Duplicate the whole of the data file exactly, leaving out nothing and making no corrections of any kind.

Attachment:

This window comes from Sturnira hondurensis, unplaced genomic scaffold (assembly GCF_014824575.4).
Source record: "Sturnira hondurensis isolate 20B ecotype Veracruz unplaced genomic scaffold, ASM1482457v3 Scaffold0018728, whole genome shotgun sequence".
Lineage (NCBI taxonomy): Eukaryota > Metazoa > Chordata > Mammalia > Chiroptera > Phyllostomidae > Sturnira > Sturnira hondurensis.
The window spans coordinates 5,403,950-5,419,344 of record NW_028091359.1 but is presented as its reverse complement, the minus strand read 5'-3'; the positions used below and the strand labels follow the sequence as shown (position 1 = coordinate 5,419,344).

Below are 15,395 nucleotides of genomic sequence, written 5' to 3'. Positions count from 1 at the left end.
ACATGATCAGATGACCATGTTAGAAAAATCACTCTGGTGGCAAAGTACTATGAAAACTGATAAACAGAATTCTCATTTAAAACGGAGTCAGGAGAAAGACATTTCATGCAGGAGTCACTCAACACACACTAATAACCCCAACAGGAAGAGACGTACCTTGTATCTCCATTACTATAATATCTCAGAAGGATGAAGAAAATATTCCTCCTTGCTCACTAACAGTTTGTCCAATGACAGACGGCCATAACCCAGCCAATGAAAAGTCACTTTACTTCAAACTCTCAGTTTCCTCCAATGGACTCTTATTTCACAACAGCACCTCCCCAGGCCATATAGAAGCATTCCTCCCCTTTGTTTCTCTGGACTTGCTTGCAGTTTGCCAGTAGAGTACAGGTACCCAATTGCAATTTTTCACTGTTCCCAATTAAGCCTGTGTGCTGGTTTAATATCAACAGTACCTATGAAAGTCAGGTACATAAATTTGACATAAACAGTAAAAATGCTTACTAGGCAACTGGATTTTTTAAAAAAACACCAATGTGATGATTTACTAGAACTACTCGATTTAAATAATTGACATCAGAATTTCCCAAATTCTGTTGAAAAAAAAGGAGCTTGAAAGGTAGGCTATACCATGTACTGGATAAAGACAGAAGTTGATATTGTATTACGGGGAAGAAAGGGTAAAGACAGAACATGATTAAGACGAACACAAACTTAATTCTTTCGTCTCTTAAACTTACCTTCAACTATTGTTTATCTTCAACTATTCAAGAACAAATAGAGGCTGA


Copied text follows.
This window comes from Sturnira hondurensis, unplaced genomic scaffold (assembly GCF_014824575.4).
Source record: "Sturnira hondurensis isolate 20B ecotype Veracruz unplaced genomic scaffold, ASM1482457v3 Scaffold0018728, whole genome shotgun sequence".
Lineage (NCBI taxonomy): Eukaryota > Metazoa > Chordata > Mammalia > Chiroptera > Phyllostomidae > Sturnira > Sturnira hondurensis.
The window spans coordinates 5,403,950-5,419,344 of record NW_028091359.1 but is presented as its reverse complement, the minus strand read 5'-3'; the positions used below and the strand labels follow the sequence as shown (position 1 = coordinate 5,419,344).

Below are 15,395 nucleotides of genomic sequence, written 5' to 3'. Positions count from 1 at the left end.
ACATGATCAGATGACCATGTTAGAAAAATCACTCTGGTGGCAAAGTACTATGAAAACTGATAAACAGAATTCTCATTTAAAACGGAGTCAGGAGAAAGACATTTCATGCAGGAGTCACTCAACACACACTAATAACCCCAACAGGAAGAGACGTACCTTGTATCTCCATTACTATAATATCTCAGAAGGATGAAGAAAATATTCCTCCTTGCTCACTAACAGTTTGTCCAATGACAGACGGCCATAACCCAGCCAATGAAAAGTCACTTTACTTCAAACTCTCAGTTTCCTCCAATGGACTCTTATTTCACAACAGCACCTCCCCAGGCCATATAGAAGCATTCCTCCCCTTTGTTTCTCTGGACTTGCTTGCAGTTTGCCAGTAGAGTACAGGTACCCAATTGCAATTTTTCACTGTTCCCAATTAAGCCTGTGTGCTGGTTTAATATCAACAGTACCTATGAAAGTCAGGTACATAAATTTGACATAAACAGTAAAAATGCTTACTAGGCAACTGGATTTTTTAAAAAAACACCAATGTGATGATTTACTAGAACTACTCGATTTAAATAATTGACATCAGAATTTCCCAAATTCTGTTGAAAAAAAAGGAGCTTGAAAGGTAGGCTATACCATGTACTGGATAAAGACAGAAGTTGATATTGTATTACGGGGAAGAAAGGGTAAAGACAGAACATGATTAAGACGAACACAAACTTAATTCTTTCGTCTCTTAAACTTACCTTCAACTATTGTTTATCTTCAACTATTCAAGAACAAATAGAGGCTGA